Coaches: bigger playoffs better

Proposal to double field from 8 to 16 teams gains support across county


High Schools

January 17, 2002|By Rich Scherr | Rich Scherr,SPECIAL TO THE SUN

A proposal to double the size of the state football playoffs is drawing widespread support from Carroll County coaches.

Under the plan, which would go into effect in 2003 if approved, 16 teams would qualify for the postseason. The current system sends the top eight teams to the playoffs: the winner of each of the four regions and the four teams - regardless of classification - with the next-highest point totals.

"I think it's a great thing," South Carroll coach Gene Brown said. "Right now you're in a situation where, at least in [Class] 3A, you can finish 9-1 and be sitting at home. That makes no sense to me at all."

The measure would go a long way for schools like Westminster, which hasn't qualified for the playoffs since 1981 but would have made it each of the past four years under the proposed system. The Owls, who are in the larger Class 4A, are routinely hurt by playing a schedule composed mainly of Class 3A teams from the Central Maryland Conference, since larger schools receive fewer playoff points for beating smaller ones.

"I think it's a positive thing for Maryland football," Westminster coach Scott Tobias said. "I think it will help promote the game, and maybe give exposure to good teams that aren't getting in the playoffs."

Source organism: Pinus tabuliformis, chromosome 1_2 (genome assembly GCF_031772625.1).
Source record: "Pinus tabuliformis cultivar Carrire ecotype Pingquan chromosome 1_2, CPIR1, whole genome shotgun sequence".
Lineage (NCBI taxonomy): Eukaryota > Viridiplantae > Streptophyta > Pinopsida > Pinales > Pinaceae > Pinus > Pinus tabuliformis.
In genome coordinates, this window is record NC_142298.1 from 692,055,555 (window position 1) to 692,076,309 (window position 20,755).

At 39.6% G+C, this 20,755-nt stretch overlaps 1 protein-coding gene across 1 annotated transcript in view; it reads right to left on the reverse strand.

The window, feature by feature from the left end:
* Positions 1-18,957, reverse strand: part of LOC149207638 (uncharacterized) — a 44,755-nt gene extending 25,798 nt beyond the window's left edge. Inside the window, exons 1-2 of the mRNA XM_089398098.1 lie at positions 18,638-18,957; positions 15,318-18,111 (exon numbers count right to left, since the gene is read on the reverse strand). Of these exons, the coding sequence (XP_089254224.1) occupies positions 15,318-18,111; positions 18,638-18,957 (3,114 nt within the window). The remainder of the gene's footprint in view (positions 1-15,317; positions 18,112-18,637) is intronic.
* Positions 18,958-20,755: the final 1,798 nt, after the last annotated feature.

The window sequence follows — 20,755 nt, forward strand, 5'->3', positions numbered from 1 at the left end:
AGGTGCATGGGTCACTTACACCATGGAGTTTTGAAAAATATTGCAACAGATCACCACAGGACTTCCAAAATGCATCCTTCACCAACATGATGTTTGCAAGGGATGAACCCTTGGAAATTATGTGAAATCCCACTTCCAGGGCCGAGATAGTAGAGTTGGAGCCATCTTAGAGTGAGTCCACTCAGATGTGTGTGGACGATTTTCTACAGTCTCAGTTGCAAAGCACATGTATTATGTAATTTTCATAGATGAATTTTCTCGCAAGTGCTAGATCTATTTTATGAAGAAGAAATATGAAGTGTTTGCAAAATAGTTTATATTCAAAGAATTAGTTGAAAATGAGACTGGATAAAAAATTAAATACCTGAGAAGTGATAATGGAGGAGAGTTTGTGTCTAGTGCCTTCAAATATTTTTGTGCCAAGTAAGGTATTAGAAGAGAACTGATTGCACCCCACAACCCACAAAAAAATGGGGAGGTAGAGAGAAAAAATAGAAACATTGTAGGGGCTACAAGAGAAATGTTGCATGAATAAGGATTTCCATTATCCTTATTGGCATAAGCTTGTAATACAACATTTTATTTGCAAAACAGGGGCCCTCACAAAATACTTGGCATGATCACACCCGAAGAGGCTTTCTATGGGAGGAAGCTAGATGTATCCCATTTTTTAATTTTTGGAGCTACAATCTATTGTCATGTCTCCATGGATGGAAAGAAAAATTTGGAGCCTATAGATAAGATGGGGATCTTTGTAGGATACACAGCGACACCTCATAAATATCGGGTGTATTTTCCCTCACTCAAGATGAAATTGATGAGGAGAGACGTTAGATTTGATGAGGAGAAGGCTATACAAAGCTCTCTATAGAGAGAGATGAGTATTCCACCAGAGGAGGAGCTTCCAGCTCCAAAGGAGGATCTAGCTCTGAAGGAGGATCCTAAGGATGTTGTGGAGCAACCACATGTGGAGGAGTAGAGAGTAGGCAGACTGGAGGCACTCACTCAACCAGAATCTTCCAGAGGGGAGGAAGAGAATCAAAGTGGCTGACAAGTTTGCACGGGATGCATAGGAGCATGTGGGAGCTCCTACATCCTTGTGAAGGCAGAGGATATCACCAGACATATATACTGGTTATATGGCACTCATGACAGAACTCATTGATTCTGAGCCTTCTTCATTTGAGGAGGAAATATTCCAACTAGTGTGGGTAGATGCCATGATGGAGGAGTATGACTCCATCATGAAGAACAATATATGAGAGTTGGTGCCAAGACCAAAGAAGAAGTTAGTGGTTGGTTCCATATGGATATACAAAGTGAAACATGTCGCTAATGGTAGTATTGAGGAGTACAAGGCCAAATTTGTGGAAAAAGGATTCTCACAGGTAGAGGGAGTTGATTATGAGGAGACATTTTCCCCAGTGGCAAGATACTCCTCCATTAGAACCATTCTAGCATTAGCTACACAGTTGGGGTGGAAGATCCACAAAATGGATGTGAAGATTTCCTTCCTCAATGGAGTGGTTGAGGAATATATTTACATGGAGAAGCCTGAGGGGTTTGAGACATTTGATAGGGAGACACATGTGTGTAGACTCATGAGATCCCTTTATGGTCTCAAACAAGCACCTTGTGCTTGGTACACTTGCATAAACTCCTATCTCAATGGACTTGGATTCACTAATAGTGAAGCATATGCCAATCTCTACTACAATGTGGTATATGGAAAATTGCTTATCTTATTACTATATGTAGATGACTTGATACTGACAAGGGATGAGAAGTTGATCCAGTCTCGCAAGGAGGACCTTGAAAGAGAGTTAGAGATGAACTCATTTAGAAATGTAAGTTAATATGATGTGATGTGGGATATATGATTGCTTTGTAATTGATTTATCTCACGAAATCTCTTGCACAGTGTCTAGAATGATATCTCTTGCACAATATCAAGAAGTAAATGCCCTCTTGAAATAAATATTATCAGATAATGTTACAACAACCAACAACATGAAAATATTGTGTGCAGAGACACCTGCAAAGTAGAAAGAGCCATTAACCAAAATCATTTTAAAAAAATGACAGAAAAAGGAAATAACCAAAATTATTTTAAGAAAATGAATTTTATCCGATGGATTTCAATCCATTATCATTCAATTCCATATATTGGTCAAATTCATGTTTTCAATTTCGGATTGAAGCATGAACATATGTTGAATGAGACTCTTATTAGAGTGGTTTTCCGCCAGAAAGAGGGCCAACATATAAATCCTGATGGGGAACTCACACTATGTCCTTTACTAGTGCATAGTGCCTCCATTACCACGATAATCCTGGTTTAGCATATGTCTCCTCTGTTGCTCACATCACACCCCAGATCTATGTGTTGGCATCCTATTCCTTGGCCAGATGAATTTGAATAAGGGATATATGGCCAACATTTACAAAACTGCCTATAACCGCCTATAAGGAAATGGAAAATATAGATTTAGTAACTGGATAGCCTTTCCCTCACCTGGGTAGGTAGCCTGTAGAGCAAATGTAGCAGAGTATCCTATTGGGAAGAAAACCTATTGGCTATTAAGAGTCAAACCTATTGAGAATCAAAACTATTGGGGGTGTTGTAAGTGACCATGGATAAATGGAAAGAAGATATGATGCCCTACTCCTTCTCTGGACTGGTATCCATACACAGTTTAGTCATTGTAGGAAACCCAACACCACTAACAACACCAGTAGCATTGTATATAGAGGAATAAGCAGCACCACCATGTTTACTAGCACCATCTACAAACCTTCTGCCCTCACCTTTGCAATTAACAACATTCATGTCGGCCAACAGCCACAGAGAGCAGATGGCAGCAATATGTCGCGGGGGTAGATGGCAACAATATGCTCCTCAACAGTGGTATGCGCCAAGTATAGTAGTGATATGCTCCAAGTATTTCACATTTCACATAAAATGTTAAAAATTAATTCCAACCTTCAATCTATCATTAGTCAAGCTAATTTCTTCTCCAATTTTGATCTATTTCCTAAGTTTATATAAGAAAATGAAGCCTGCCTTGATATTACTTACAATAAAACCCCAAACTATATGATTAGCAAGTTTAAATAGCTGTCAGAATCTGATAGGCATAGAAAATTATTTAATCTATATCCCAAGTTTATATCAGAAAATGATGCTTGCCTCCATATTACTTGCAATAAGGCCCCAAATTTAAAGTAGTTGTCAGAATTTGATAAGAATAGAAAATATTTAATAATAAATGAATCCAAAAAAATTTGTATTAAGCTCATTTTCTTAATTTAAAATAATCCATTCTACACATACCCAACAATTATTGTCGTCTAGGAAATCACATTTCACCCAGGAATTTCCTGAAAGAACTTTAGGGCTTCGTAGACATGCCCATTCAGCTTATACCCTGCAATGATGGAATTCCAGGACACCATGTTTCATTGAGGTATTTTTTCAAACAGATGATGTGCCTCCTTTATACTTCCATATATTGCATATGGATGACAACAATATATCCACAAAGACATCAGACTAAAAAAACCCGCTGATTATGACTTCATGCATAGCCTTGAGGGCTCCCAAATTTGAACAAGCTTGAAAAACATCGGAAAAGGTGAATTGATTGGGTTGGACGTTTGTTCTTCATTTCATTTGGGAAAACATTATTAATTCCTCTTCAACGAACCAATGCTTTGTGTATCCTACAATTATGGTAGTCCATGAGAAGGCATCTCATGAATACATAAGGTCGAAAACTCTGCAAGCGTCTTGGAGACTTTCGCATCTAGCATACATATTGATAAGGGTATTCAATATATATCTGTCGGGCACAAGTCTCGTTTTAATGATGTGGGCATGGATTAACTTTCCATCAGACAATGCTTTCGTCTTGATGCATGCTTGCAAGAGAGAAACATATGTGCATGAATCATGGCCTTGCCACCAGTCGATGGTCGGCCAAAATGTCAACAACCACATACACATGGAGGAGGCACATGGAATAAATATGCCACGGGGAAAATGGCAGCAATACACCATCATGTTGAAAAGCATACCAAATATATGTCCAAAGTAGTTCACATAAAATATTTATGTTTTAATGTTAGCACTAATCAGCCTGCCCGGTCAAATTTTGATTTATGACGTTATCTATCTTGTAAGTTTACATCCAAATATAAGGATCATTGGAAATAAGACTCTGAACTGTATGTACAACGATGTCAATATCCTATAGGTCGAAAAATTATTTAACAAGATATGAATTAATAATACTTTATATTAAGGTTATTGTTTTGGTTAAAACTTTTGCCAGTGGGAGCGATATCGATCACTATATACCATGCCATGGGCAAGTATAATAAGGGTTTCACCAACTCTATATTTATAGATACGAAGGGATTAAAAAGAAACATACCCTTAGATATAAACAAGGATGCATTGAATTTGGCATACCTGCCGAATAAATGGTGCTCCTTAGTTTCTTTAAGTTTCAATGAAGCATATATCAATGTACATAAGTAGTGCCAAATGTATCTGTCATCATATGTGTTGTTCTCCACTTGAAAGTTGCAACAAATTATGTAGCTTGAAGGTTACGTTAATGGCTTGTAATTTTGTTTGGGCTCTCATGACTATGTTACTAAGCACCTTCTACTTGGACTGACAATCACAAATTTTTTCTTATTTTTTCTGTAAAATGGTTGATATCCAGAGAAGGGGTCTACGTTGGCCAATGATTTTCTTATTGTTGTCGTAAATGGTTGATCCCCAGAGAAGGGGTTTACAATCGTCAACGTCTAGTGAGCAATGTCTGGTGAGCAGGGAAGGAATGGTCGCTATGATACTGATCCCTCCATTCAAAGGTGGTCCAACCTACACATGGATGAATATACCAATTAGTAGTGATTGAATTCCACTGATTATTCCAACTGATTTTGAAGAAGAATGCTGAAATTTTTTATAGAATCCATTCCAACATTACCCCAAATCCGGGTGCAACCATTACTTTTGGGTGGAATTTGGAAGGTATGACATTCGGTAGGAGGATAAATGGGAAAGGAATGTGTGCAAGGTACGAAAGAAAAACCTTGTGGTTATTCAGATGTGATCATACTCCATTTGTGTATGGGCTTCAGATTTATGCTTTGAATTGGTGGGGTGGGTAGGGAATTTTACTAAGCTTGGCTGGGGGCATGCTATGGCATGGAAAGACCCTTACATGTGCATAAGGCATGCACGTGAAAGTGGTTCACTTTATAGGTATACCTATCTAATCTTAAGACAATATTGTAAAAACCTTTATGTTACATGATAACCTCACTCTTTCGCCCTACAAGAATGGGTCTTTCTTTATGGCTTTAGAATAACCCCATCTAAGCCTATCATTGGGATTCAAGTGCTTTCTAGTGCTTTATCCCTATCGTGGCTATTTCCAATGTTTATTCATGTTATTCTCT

Earlier this month, the measure was approved by the state football committee, 9-0. On Feb. 1, it must clear the Maryland Public Secondary Schools Athletic Association's executive council, which includes the president, president-elect and district representatives.

If the plan survives, it would then be presented to the board of controls in late April for final approval.

"We tried to make a proposal two years ago and it didn't go through, so this is something we've been trying to work out so that it would have the best chance of making it through," said Hammond's Joe Russo, president of the Maryland State Football Coaches Association. "The only negative thing we've heard is the financial part of it."

Under the plan, all schools would be scheduled with nine regular-season games. During the 10th week, teams that qualify for the playoffs would start the postseason, while those that don't would play a 10th game that would match teams based on the previous year's state ratings, as well as other factors such as proximity.

If a non-playoff team is scheduled to play a playoff team, however, the game would be canceled, resulting in the loss of possibly thousands of dollars in ticket and concession sales. Even if the 10th game were to be played, some think it would be poorly attended because it would have little impact on the postseason.

"I think the positives outweigh the negatives," Tobias said. "I don't know if there's a football coach in the state who's against it."

Russo said another proposal included every team - there are 168 - in the playoffs, but it was quickly rejected by coaches and officials who balked at the idea of an eight-game regular-season schedule.

"Everybody else in the state has a chance to get in the playoffs except for football," Russo said. "We'd just like to be almost the same as everybody else."

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